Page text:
All photos courtesy of Jewel

The RundownLos Angeles

What To Expect at Jewel, Virgil Village’s Plant-Based Gem


Before you go to a restaurant, what do you want — or need — to know most? In our series, The Rundown, we’re sharing all the essentials about newly opened (as well as some of your favorite) restaurants.

The motivation for Sharky McGee to open a restaurant was simple: she was searching for a plant-based menu she actually wanted to eat. “Anyone can buy a piece of steak and put it on the grill and charge $150,” she says. “But creating unique plant-based dishes that are accessible and pleasing to the palate takes a lot more skill.” And so, in 2018, McGee opened the pint-sized  Jewel, tucked away on a quiet street at the intersection of Silver Lake and Virgil Village. 

A seasoned manager with stints at Pastis and Spice Market in New York, as well as Gjelina in Venice, McGee named her first solo venture after vegetables, which she considers “the jewels of the earth.” Born in the Philippines and raised eating meat at almost every meal, McGee, like most of her customers, is an omnivore, who just so happens to want creative, comforting plant-based food to improve individual health and reduce environmental impact. 

Drawing from L.A.’s vast array of culinary influences, the bright, cheerful spot (you can’t miss its jacaranda-hued exterior, adorned with a sweeping botanical mural) recently expanded from daytime operations into dinner service, inside or out on the breezy patio. Here’s everything you need to know before you go. 

Cocomari Baja Tacos with young Thai coconut.
Cocomari Baja Tacos with young Thai coconut.

1. The “meat” switch-ups are inspired. 

Jewel serves brunch, lunch, and dinner, and while the menu changes seasonally, there are a few signature dishes that always make an appearance. Carrot Lox Toast may sound simple, but it requires roasting, brining, and in-house smoking of the root vegetable, for starters. It’s finished with a gently fermented cashew cream cheese laced with dill, jalapeño, and lime, and served on an earthy slice of Bub & Grandma’s sourdough. 

Cocomari Baja Tacos involve young Thai coconut meat that’s marinated, dredged, and fried into a filling you might mistake for calamari, punctuated with cabbage slaw and spicy crema. For old-fashioned comfort food, there’s a “Chicken” + Waffles, featuring a meaty fried oyster mushroom that mimics the texture of poultry, and a gluten-free waffle with both savory gravy and maple syrup. 

For vegans, who might find it difficult to find animal product-free kimchi or gojuchang, Jewel makes both (for the latter, replacing high fructose corn syrup with maple syrup). Both are key to the Forbidden Fried Rice, a punchy dish with zucchini, kale, honshimeji mushrooms, and fried garlic; and the namesake Jewel Box, a macro bowl with greens, housemade kraut, and double-baked sweet potatoes caramelized with a turmeric and tamari marmalade.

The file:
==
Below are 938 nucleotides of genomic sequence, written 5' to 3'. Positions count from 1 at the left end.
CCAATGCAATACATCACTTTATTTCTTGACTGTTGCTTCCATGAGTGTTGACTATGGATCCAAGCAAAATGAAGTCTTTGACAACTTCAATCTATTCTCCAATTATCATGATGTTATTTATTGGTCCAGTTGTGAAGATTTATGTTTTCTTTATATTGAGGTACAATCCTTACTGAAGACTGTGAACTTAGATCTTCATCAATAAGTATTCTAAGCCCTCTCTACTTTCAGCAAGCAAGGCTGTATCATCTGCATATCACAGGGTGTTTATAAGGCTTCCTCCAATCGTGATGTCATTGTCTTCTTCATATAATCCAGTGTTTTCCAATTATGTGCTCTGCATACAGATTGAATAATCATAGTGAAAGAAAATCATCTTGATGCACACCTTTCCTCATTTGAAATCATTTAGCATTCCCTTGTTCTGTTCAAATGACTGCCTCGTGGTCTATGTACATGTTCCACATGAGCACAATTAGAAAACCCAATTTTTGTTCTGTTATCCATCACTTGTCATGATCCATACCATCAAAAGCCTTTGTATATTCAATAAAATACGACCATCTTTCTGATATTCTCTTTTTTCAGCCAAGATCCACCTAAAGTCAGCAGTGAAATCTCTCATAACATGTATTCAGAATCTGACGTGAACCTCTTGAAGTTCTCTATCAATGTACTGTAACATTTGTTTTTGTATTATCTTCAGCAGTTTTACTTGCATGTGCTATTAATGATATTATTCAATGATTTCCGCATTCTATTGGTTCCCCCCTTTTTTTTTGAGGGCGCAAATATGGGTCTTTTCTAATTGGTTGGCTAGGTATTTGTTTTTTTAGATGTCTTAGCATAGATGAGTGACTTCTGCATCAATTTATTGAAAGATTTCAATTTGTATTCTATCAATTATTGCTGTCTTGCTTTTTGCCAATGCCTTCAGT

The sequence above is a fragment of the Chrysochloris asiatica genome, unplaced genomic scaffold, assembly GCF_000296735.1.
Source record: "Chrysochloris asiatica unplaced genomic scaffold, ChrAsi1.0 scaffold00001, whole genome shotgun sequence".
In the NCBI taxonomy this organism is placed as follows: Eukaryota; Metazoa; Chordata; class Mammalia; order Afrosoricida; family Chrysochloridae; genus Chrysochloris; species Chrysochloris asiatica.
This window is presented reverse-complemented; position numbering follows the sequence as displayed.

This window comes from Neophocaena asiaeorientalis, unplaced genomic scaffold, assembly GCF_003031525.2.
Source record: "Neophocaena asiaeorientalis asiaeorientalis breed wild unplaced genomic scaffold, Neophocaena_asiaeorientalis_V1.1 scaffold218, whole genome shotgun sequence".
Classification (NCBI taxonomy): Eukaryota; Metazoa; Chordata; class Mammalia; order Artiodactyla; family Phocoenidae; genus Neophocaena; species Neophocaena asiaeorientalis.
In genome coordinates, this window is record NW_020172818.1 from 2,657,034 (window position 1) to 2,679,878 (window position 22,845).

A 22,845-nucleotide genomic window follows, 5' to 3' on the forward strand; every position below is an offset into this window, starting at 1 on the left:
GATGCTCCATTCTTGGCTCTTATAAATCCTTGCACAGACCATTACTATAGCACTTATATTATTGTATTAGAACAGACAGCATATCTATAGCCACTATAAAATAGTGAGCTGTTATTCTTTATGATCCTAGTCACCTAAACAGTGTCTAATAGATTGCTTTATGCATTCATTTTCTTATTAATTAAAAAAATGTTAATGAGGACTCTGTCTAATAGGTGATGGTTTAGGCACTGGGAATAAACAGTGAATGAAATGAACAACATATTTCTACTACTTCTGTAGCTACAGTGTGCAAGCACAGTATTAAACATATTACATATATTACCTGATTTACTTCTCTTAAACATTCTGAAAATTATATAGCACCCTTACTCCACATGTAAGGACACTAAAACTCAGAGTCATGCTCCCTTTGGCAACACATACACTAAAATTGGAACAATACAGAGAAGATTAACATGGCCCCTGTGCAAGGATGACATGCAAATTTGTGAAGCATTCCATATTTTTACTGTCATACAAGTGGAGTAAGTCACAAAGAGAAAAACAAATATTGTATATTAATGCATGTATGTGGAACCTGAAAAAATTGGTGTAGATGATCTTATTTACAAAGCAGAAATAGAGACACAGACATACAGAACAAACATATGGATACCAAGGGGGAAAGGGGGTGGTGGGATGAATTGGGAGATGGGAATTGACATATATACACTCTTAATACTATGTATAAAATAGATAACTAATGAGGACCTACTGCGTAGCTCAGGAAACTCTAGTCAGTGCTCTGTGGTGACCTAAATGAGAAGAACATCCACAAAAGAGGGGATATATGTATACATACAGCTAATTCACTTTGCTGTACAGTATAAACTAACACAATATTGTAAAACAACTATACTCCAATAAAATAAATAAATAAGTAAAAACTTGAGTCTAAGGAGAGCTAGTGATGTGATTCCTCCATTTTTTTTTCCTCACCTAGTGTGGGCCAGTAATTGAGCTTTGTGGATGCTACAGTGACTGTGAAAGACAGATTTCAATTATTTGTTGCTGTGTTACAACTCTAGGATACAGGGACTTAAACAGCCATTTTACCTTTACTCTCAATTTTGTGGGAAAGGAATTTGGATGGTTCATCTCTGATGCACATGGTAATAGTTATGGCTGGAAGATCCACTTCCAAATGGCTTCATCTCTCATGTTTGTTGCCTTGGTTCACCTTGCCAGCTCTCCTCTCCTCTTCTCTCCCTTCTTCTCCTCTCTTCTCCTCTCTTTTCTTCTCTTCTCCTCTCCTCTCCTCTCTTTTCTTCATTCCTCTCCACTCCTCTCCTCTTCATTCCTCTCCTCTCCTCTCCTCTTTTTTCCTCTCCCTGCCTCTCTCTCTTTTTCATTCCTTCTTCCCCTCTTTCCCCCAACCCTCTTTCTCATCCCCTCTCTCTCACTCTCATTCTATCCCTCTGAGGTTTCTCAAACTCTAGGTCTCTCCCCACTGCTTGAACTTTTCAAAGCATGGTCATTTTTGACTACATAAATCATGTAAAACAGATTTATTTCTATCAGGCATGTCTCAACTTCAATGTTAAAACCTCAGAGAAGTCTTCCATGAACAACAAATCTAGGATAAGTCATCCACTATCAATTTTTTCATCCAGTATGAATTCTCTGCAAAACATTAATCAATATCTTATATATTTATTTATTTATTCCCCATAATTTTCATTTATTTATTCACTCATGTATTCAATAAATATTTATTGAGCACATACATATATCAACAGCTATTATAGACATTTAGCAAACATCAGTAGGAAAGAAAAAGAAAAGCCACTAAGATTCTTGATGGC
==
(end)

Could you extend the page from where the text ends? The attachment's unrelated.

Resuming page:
Carrot “lox” toast.
Carrot “lox” toast.

2. There’s a pop-up every Monday night.

What started as a pandemic pivot to offer emerging and out-of-work chefs space to cook and serve outdoors has evolved into a permanent weekly pop-up program. “During the pandemic these pop-ups were not only proof of people’s tenacity, but also a way to provide chefs doing amazing things a bigger platform,” McGee says.

While the pop-ups open the kitchen to meat and dairy, McGee says most guest chefs keep vegetarians in mind and use their time at Jewel to test and hone their vegetable-forward dishes.  Recent visitors include Tiger & the Horse, purveyors of “punk AF” seasonal Taiwanese-inspired food; Biri Bibi, a mostly vegan take on Indian food from the southern city of Hyderabad; and a Mexican Italian mash-up, Amiga Amore, which is opening a Highland Park brick-and-mortar spot soon.

3. The drinks menu doesn’t skimp on quality (or quantity). 

Last fall, Jewel kicked off their wine and beer program with a focus on sustainable or organic certified wines. “Natural wines have blown up over the last couple of years, and that aligns with our philosophy to use natural and organic products as much as possible,” says McGee. 

In practice, that means less-commonly distributed Mexican wines like Casa Magoni Manaz from the Valle de Guadalupe in Baja California, as well as an abundance of California selections and sparkling varieties from Spain and Italy. (All wines are vegan, natch.)  Beer and cider round out the alcoholic side of the menu, while zero-proof offerings include surprises like a hibiscus lemongrass lemonade and a rose charcoal tea. 

“Chicken” and waffles made with fried oyster mushrooms.
“Chicken” and waffles made with fried oyster mushrooms.

4. The community is the key to Jewel’s success. 

McGee co-founded the restaurant with her wife, and Jewel quickly established itself as an inclusive, friendly neighborhood spot with the tagline: All Flavors Welcome. When McGee and her wife split up last year, the personal grief from the divorce compounded the already stressful circumstances of operating a restaurant during the pandemic. 

“The lessons I’ve learned as a person and a small business owner have been part of my journey and the restaurant’s, too,” McGee says. “The support we’ve had in the last couple years has been very humbling. It also goes beyond the food. The community rallied behind us, knowing they are supporting a queer, POC-owned restaurant because they share our values and our philosophy.”  


Stacie Stukin is Los Angeles-based arts and culture essayist and journalist who writes for, among others, Architectural Digest, Los Angeles Magazine, Vegetarian Times, and the Los Angeles Times. Follow her on Twitter and Instagram. Follow Resy, too.